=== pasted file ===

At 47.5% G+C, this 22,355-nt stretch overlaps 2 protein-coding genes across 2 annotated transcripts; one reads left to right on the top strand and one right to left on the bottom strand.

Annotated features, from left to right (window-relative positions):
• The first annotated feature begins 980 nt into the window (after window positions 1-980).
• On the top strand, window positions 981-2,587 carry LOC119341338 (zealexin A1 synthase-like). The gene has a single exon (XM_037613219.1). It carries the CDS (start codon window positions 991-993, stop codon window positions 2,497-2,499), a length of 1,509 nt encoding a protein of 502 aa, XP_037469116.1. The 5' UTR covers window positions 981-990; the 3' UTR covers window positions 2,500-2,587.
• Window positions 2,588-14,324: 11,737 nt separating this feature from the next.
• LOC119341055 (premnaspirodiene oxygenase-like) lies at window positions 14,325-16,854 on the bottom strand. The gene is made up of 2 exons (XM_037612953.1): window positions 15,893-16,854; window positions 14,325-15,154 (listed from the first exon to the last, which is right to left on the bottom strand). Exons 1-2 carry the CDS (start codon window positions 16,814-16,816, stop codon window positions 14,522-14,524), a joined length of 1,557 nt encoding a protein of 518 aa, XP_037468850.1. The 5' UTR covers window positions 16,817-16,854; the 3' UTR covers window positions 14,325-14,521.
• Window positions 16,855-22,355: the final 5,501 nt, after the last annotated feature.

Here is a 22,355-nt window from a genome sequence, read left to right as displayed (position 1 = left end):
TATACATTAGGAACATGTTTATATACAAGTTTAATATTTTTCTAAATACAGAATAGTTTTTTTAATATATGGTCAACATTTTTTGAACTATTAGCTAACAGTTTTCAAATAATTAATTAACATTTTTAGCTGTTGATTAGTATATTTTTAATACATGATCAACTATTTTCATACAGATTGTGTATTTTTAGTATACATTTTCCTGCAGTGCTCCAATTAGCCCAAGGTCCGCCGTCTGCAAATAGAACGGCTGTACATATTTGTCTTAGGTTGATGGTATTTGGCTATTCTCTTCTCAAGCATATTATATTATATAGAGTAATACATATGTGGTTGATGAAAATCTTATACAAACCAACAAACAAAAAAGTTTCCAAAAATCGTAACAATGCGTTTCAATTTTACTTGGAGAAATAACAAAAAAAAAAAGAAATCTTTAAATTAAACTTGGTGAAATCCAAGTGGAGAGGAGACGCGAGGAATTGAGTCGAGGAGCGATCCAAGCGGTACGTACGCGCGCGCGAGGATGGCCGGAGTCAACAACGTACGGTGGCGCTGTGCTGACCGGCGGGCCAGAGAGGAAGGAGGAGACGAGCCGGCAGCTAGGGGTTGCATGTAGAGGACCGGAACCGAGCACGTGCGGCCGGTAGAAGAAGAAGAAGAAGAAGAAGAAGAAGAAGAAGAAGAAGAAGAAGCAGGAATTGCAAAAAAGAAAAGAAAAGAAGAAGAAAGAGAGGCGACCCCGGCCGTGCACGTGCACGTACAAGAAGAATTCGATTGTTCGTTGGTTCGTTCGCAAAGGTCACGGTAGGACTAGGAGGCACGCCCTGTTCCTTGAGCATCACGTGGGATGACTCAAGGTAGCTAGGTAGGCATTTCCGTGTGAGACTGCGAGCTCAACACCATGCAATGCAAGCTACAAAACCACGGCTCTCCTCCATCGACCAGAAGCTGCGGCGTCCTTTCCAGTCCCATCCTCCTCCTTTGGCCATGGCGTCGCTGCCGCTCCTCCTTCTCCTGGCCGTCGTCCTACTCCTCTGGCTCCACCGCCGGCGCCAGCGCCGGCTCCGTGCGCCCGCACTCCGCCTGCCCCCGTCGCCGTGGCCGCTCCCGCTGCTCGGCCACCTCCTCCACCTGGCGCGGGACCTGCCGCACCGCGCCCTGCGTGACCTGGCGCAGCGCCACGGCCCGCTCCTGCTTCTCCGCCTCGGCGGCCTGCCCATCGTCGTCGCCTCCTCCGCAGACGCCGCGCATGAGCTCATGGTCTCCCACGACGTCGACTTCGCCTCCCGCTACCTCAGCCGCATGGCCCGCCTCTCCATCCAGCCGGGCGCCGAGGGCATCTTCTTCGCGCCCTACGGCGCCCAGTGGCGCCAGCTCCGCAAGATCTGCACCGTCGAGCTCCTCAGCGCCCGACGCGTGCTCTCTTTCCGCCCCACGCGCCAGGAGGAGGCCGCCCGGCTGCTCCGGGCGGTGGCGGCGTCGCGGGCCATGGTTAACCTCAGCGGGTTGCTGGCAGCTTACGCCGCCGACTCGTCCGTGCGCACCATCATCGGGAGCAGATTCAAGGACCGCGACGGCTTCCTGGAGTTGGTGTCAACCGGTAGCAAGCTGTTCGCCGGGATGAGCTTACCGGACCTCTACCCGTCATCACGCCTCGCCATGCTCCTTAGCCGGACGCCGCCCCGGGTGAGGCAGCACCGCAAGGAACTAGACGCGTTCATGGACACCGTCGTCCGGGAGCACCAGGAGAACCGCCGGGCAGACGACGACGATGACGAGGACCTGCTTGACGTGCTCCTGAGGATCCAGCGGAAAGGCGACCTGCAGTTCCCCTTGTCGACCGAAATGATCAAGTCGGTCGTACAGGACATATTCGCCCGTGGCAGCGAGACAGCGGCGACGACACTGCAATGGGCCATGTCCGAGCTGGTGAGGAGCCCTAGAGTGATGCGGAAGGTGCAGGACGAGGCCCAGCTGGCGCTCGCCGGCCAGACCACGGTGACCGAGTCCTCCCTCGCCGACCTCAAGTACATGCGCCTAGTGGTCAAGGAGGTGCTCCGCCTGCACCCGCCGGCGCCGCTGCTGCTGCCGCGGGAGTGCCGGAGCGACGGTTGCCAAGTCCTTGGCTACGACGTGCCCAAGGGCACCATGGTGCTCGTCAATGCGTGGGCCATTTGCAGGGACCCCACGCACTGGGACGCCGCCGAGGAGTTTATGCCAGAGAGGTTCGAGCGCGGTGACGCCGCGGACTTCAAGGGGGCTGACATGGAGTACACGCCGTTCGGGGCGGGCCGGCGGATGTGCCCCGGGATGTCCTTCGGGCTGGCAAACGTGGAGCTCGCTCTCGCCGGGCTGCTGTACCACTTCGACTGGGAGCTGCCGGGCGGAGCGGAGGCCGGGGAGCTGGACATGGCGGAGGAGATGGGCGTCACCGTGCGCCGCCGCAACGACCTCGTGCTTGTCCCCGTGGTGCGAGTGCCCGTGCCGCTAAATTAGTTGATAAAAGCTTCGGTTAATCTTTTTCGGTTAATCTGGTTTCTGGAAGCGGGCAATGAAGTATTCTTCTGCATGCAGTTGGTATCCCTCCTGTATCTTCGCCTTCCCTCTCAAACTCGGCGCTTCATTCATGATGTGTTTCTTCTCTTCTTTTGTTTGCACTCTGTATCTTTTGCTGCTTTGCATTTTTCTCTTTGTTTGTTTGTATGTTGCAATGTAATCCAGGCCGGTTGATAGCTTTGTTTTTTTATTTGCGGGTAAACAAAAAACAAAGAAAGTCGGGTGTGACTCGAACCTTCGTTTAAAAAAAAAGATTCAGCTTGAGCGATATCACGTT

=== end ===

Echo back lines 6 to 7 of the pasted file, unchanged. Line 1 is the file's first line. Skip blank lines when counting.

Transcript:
• LOC119341055 (premnaspirodiene oxygenase-like) lies at window positions 14,325-16,854 on the bottom strand. The gene is made up of 2 exons (XM_037612953.1): window positions 15,893-16,854; window positions 14,325-15,154 (listed from the first exon to the last, which is right to left on the bottom strand). Exons 1-2 carry the CDS (start codon window positions 16,814-16,816, stop codon window positions 14,522-14,524), a joined length of 1,557 nt encoding a protein of 518 aa, XP_037468850.1. The 5' UTR covers window positions 16,817-16,854; the 3' UTR covers window positions 14,325-14,521.
• Window positions 16,855-22,355: the final 5,501 nt, after the last annotated feature.